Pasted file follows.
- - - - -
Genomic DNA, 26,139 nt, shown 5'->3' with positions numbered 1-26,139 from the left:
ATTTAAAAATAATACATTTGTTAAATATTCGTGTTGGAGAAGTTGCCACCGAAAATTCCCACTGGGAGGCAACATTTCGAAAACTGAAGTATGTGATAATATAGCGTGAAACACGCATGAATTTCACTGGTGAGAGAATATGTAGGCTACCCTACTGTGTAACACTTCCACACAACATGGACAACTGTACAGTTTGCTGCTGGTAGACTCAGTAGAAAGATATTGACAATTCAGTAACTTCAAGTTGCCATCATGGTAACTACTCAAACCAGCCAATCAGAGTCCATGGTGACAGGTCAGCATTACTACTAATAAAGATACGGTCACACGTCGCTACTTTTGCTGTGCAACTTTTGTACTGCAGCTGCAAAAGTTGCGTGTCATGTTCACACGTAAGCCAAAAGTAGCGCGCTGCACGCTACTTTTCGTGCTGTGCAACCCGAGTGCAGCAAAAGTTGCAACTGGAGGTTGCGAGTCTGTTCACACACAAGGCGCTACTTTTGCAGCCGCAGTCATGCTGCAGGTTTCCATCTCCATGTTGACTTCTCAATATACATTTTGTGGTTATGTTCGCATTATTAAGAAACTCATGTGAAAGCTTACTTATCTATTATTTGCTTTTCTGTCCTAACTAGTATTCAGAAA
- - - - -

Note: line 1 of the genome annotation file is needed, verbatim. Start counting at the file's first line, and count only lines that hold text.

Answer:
Genomic DNA, 26,139 nt, shown 5'->3' with positions numbered 1-26,139 from the left: